Controversial home buying policy stays at Stockton despite passionate debate (From Darlington and Stockton Times)
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Controversial home buying policy stays at Stockton despite passionate debate
THE controversial way a council buys houses to convert into children's homes was criticised during a passionate debate.
However, a motion before Stockton Borough Council arguing for it to be reversed was eventually defeated.
Stockton Council and its partner childcare organisation, Spark of Genius, are in the process of buying houses that could be used as children's homes.
Previously the authority would secure 'change of use' planning permission before actually buying the properties, but that prompted large protests.
In Wolviston, one house owner withdrew a property after what - at a council meeting - was alleged as 'harassment'.
Since the change of policy, rumours have been circulating about various homes the council is looking at for children currently sent out of the borough.
An anonymous letter recently circulated in Hartburn saying the authority wanted to buy a home worth 650,000 in Darlington Road.
That led Hartburn Conservative councillor Terry Laing to file a motion before the full council meeting in the Town Hall, which said the ward councillors and neighbours of targeted properties should be informed in advance of any purchase.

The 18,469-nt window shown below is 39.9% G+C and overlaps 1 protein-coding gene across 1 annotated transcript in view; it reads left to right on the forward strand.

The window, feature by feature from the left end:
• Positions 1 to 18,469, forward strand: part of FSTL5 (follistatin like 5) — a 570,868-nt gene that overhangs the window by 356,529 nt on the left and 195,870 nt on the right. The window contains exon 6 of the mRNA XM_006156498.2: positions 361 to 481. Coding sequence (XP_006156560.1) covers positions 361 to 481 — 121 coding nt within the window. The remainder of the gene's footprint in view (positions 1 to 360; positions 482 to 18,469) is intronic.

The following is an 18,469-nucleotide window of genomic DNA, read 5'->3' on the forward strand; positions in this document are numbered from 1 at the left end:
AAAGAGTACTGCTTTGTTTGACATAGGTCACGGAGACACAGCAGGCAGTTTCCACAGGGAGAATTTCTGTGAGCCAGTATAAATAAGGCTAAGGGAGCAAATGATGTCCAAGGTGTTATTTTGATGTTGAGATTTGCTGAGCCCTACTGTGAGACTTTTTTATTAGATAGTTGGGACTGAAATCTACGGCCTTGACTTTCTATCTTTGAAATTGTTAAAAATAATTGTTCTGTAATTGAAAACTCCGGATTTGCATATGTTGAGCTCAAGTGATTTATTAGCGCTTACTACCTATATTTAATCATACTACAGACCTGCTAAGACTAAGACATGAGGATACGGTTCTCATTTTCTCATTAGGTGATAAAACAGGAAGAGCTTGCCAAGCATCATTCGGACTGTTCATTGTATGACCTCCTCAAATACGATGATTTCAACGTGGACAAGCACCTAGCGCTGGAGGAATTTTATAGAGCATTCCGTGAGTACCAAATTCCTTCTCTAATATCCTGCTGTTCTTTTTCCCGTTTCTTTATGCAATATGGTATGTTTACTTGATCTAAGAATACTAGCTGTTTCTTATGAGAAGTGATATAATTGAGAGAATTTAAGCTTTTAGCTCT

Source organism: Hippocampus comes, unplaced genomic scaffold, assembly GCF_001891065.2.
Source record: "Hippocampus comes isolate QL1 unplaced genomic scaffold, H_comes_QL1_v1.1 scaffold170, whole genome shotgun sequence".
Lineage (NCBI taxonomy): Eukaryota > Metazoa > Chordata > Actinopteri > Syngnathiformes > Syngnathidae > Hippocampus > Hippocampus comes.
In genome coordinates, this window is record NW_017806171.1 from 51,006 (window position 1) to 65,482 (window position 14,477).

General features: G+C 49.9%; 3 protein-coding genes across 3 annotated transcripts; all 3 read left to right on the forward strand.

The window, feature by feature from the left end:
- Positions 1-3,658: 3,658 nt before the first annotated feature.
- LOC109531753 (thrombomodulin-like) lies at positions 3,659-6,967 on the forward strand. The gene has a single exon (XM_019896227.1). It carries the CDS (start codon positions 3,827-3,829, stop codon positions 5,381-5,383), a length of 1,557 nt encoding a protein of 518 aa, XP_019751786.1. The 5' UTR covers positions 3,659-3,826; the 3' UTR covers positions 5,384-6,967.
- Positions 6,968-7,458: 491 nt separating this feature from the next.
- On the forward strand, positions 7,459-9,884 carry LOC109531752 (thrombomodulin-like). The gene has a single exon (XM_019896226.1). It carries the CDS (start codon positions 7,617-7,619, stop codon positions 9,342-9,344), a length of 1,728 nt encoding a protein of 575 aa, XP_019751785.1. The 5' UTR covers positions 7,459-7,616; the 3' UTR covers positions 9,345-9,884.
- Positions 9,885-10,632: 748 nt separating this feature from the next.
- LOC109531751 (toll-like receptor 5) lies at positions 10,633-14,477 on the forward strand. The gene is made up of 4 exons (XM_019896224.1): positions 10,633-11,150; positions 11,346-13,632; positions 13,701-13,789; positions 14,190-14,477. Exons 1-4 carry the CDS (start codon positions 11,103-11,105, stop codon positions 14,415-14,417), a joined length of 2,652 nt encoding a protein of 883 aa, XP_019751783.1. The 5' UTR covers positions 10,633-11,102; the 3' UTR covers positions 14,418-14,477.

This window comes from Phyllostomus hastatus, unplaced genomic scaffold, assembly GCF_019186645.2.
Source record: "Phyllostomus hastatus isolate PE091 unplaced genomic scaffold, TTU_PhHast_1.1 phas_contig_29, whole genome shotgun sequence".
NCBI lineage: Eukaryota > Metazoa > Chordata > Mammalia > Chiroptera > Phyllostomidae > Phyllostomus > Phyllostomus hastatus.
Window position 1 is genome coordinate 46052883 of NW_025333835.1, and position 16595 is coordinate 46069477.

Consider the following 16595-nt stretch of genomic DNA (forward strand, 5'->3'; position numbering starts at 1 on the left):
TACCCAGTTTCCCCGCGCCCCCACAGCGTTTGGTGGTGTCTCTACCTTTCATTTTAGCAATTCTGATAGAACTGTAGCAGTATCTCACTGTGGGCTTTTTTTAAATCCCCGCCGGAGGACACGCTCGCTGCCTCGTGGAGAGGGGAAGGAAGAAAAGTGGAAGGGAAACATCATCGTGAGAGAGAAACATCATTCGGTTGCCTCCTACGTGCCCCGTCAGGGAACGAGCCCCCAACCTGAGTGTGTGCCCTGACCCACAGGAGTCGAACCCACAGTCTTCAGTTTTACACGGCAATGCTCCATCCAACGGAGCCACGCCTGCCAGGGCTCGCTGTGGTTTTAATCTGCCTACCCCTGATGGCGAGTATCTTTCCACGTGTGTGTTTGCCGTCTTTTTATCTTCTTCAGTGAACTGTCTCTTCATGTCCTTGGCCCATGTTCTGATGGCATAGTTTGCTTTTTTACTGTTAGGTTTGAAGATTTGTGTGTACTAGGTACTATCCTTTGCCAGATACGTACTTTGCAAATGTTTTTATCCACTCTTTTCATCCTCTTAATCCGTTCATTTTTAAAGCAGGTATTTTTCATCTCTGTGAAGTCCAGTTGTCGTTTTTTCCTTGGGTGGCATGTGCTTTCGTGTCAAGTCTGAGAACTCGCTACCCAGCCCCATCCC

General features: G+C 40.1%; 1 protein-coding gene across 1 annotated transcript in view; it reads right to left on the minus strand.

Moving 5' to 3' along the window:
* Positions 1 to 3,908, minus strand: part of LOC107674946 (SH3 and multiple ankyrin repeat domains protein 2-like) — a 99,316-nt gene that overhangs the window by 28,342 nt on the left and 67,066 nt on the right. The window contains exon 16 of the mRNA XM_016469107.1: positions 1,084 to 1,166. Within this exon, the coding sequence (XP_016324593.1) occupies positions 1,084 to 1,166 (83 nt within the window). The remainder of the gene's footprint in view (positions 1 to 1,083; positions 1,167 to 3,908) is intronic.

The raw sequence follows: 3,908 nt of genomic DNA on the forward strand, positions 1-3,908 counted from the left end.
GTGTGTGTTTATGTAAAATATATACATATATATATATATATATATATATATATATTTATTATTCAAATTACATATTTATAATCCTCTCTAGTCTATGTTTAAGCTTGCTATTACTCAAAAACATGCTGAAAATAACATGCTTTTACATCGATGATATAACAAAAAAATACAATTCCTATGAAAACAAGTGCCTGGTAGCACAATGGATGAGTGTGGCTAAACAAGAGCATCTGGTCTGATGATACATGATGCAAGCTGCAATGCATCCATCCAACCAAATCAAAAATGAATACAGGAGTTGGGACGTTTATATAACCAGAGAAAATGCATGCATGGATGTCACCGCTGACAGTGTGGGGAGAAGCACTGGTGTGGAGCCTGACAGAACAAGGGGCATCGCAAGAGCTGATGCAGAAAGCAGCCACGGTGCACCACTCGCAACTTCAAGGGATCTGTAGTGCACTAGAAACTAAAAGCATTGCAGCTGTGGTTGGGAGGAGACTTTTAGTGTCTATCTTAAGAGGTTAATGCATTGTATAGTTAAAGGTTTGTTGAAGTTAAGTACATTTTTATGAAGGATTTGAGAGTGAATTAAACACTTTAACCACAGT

In a passionate response, Coun Anne McCoy, Labour, reminded all councillors that they were corporate parents and had a direct duty to provide a home for looked after children.
Referring to a presentation which some vulnerable children had given to councillors before the meeting, she said: "When I think of those delightful young people, I think I would want them to live next to me.
"My response to this motion is - shame on you.
"Shame on you for not having enough moral fibre to challenge misconceptions about these young people."
Coun Laing said that in fact he supported the principle of the borough's young people returning to live in the area and coun McCoy had 'twisted the sense of the motion beyond recognition'.
Coun Mark Chatburn, UKIP, said the issue was primarily about the council being open in its dealings.
Buying property before seeking planning permission made it look like a deal was already done before procedures were followed properly.
In the end the motion to change the council's policy was overwhelmingly rejected.
The council will eventually bring 20 children and young people currently sent elsewhere back to the borough where they will be housed in four homes.
One has already been found in Thorpe Thewles and three more need to be bought.
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